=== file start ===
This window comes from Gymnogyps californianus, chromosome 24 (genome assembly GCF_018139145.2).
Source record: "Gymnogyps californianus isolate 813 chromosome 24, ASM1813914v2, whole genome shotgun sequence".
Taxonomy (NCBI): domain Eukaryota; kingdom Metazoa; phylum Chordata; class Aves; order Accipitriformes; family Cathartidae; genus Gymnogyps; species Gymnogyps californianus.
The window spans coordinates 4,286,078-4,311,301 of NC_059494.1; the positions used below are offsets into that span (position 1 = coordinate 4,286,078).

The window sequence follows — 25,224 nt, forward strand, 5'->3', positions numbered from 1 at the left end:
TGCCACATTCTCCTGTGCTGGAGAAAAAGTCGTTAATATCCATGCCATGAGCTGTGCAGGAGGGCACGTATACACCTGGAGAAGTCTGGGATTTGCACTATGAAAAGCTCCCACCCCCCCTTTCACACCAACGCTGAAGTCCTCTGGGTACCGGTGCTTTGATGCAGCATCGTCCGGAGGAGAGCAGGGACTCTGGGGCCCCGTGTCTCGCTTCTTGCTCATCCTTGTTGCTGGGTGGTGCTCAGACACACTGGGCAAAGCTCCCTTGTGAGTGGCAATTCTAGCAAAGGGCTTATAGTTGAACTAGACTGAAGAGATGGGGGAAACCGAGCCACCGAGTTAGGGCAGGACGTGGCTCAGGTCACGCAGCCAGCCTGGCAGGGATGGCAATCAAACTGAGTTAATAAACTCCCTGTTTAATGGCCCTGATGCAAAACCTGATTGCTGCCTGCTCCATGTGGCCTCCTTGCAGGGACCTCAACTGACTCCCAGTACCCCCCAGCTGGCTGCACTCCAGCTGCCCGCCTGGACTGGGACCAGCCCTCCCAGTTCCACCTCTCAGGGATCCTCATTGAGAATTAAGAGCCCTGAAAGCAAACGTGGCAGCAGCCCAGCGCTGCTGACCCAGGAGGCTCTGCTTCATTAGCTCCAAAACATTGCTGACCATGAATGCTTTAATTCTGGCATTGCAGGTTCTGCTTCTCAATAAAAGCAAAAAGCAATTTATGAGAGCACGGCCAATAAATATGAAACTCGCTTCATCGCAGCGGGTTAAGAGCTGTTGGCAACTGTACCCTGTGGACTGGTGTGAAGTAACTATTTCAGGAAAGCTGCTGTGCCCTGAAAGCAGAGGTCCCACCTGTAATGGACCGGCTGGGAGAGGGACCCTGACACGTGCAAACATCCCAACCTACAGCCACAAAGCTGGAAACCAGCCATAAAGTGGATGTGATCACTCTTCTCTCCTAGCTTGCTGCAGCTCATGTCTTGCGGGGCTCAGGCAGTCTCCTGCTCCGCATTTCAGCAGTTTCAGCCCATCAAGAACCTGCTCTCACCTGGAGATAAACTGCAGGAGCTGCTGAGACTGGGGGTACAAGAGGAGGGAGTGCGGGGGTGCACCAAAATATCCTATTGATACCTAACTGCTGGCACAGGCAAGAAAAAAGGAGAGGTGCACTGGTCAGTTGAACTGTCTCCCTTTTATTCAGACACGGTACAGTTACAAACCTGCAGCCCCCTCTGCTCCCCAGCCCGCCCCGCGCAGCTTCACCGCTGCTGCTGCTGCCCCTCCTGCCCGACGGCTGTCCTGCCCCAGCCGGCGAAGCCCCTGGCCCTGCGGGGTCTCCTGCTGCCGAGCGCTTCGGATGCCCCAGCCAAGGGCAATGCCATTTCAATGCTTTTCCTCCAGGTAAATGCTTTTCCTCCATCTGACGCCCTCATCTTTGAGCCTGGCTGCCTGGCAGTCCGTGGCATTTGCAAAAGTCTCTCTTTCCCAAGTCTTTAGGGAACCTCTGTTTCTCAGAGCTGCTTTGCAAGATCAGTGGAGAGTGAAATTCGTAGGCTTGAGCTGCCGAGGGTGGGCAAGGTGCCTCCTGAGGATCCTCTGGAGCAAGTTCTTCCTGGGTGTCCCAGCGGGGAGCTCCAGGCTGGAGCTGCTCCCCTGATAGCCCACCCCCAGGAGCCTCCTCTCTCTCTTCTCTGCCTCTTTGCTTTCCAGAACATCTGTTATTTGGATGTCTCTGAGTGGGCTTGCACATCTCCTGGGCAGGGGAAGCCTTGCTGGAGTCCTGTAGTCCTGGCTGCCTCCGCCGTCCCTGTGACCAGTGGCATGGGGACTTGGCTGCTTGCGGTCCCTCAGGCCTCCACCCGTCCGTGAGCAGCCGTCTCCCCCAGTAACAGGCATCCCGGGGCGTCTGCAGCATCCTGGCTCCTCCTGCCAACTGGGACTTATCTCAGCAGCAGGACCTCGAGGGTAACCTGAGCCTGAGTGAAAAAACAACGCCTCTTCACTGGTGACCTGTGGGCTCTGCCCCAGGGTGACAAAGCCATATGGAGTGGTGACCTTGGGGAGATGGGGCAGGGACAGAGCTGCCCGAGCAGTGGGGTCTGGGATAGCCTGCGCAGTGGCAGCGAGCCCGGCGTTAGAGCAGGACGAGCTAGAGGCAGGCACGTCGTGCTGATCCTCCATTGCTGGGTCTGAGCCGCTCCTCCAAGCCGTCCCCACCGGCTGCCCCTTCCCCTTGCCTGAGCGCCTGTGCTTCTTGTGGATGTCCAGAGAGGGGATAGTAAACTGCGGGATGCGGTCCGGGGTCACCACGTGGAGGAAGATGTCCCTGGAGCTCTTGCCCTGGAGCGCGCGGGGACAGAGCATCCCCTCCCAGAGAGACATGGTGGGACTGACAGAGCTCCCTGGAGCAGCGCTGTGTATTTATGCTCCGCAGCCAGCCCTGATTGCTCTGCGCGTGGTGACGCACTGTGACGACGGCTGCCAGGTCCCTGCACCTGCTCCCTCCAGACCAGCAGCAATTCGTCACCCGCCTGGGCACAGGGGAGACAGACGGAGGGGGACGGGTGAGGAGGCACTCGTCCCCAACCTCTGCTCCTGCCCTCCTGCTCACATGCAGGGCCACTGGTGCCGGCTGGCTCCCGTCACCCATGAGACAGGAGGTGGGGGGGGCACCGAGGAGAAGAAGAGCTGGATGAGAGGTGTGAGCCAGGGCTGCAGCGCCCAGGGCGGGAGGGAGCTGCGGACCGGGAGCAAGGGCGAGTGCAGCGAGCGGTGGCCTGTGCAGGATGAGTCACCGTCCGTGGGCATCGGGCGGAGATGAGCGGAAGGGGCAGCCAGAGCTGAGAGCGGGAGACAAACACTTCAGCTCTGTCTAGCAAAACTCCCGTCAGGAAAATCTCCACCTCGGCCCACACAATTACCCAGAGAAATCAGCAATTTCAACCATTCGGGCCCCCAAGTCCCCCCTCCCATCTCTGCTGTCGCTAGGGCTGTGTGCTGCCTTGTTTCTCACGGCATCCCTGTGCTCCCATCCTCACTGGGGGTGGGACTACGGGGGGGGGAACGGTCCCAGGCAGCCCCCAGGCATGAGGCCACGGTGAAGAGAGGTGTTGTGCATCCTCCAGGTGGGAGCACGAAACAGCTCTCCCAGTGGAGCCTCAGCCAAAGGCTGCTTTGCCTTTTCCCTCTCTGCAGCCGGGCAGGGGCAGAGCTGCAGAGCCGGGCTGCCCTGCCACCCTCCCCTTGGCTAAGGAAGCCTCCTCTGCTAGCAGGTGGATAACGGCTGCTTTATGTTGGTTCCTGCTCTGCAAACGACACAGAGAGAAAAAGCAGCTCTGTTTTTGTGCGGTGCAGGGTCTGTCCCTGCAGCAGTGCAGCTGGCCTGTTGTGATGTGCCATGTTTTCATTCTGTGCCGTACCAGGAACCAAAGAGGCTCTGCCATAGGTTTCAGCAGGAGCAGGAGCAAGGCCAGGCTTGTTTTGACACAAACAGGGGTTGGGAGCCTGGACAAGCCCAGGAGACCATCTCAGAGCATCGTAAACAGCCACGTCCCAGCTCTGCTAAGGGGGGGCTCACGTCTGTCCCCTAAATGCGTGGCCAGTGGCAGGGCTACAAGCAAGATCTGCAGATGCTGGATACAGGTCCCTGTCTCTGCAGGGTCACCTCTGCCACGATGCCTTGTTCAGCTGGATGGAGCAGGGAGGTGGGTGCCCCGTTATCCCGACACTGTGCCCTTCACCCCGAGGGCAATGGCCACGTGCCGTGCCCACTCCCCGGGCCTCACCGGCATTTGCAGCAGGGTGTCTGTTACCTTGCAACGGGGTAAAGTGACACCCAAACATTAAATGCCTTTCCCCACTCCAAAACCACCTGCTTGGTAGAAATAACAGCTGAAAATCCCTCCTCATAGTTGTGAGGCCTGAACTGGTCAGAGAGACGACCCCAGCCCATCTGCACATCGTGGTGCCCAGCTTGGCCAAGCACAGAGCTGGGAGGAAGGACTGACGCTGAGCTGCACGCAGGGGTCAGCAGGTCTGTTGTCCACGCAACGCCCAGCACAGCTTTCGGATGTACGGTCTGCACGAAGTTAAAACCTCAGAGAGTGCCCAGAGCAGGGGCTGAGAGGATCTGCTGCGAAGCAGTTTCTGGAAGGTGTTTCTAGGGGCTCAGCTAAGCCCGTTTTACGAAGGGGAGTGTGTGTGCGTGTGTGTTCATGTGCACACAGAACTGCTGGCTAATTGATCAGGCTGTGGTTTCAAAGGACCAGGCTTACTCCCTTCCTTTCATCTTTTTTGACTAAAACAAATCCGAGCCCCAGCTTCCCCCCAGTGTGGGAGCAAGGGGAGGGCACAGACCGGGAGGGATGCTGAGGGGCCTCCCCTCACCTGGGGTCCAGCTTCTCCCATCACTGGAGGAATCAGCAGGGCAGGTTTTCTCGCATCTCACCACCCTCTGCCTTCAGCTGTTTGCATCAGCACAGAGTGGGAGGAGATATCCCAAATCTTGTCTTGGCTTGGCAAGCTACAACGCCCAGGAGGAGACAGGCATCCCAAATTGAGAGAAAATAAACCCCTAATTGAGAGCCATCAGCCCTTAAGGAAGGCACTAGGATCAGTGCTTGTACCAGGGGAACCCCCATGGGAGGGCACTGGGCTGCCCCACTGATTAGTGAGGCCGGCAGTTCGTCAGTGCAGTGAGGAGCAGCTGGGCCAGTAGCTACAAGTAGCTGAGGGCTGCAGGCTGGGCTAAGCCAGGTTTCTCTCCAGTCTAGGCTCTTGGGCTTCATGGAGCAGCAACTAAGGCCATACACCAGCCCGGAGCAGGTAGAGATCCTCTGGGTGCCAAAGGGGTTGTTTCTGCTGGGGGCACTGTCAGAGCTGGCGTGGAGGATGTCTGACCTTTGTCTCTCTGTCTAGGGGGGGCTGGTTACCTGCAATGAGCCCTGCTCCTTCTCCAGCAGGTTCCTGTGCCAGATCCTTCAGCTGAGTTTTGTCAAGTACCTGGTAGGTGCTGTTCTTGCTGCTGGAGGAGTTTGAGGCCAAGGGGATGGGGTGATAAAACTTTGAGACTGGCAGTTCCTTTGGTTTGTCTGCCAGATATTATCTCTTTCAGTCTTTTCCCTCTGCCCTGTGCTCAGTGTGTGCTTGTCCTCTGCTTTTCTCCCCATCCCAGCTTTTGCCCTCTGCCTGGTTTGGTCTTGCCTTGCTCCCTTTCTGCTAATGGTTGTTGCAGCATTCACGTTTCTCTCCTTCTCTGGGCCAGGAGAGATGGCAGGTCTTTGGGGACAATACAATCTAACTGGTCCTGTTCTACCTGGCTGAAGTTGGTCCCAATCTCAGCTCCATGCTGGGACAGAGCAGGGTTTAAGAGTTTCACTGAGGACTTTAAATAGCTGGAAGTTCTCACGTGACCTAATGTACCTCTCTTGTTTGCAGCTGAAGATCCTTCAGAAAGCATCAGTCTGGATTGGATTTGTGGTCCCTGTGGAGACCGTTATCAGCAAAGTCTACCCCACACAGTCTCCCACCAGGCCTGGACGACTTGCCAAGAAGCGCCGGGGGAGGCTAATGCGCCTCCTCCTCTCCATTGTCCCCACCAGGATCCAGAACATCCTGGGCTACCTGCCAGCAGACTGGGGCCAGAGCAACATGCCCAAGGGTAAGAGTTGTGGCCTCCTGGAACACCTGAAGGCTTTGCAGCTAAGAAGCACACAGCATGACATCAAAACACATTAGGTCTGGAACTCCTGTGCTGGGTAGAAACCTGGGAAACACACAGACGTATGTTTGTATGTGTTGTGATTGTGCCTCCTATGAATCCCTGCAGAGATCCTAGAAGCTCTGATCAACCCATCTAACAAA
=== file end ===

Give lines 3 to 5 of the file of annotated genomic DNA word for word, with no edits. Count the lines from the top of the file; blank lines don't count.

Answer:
Taxonomy (NCBI): domain Eukaryota; kingdom Metazoa; phylum Chordata; class Aves; order Accipitriformes; family Cathartidae; genus Gymnogyps; species Gymnogyps californianus.
The window spans coordinates 4,286,078-4,311,301 of NC_059494.1; the positions used below are offsets into that span (position 1 = coordinate 4,286,078).

The window sequence follows — 25,224 nt, forward strand, 5'->3', positions numbered from 1 at the left end: